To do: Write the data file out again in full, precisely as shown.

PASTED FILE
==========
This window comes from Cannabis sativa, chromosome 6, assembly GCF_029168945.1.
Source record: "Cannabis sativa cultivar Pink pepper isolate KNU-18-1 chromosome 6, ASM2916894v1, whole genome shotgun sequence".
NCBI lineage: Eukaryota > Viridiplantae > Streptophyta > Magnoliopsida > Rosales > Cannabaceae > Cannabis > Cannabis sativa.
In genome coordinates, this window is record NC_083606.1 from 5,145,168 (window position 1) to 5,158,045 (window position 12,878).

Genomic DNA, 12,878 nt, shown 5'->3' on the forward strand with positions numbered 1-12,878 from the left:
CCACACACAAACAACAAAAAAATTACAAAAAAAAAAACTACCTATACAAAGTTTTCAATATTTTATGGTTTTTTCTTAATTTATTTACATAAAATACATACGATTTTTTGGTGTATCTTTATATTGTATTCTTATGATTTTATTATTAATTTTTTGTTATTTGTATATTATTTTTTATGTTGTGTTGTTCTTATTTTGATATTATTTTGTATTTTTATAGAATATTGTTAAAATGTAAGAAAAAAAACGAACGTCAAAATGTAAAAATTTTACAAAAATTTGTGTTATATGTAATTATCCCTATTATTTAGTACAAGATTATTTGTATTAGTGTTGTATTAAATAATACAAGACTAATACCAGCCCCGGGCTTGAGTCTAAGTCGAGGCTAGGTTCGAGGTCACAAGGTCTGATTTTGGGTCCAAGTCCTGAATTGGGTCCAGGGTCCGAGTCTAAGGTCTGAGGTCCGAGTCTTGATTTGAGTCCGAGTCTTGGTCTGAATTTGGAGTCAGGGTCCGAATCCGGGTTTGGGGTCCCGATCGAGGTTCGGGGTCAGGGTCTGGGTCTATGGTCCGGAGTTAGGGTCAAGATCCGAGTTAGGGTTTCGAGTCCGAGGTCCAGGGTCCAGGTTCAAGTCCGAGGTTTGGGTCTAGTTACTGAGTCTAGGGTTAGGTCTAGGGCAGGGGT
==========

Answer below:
This window comes from Cannabis sativa, chromosome 6, assembly GCF_029168945.1.
Source record: "Cannabis sativa cultivar Pink pepper isolate KNU-18-1 chromosome 6, ASM2916894v1, whole genome shotgun sequence".
NCBI lineage: Eukaryota > Viridiplantae > Streptophyta > Magnoliopsida > Rosales > Cannabaceae > Cannabis > Cannabis sativa.
In genome coordinates, this window is record NC_083606.1 from 5,145,168 (window position 1) to 5,158,045 (window position 12,878).

Genomic DNA, 12,878 nt, shown 5'->3' on the forward strand with positions numbered 1-12,878 from the left:
CCACACACAAACAACAAAAAAATTACAAAAAAAAAAACTACCTATACAAAGTTTTCAATATTTTATGGTTTTTTCTTAATTTATTTACATAAAATACATACGATTTTTTGGTGTATCTTTATATTGTATTCTTATGATTTTATTATTAATTTTTTGTTATTTGTATATTATTTTTTATGTTGTGTTGTTCTTATTTTGATATTATTTTGTATTTTTATAGAATATTGTTAAAATGTAAGAAAAAAAACGAACGTCAAAATGTAAAAATTTTACAAAAATTTGTGTTATATGTAATTATCCCTATTATTTAGTACAAGATTATTTGTATTAGTGTTGTATTAAATAATACAAGACTAATACCAGCCCCGGGCTTGAGTCTAAGTCGAGGCTAGGTTCGAGGTCACAAGGTCTGATTTTGGGTCCAAGTCCTGAATTGGGTCCAGGGTCCGAGTCTAAGGTCTGAGGTCCGAGTCTTGATTTGAGTCCGAGTCTTGGTCTGAATTTGGAGTCAGGGTCCGAATCCGGGTTTGGGGTCCCGATCGAGGTTCGGGGTCAGGGTCTGGGTCTATGGTCCGGAGTTAGGGTCAAGATCCGAGTTAGGGTTTCGAGTCCGAGGTCCAGGGTCCAGGTTCAAGTCCGAGGTTTGGGTCTAGTTACTGAGTCTAGGGTTAGGTCTAGGGCAGGGGT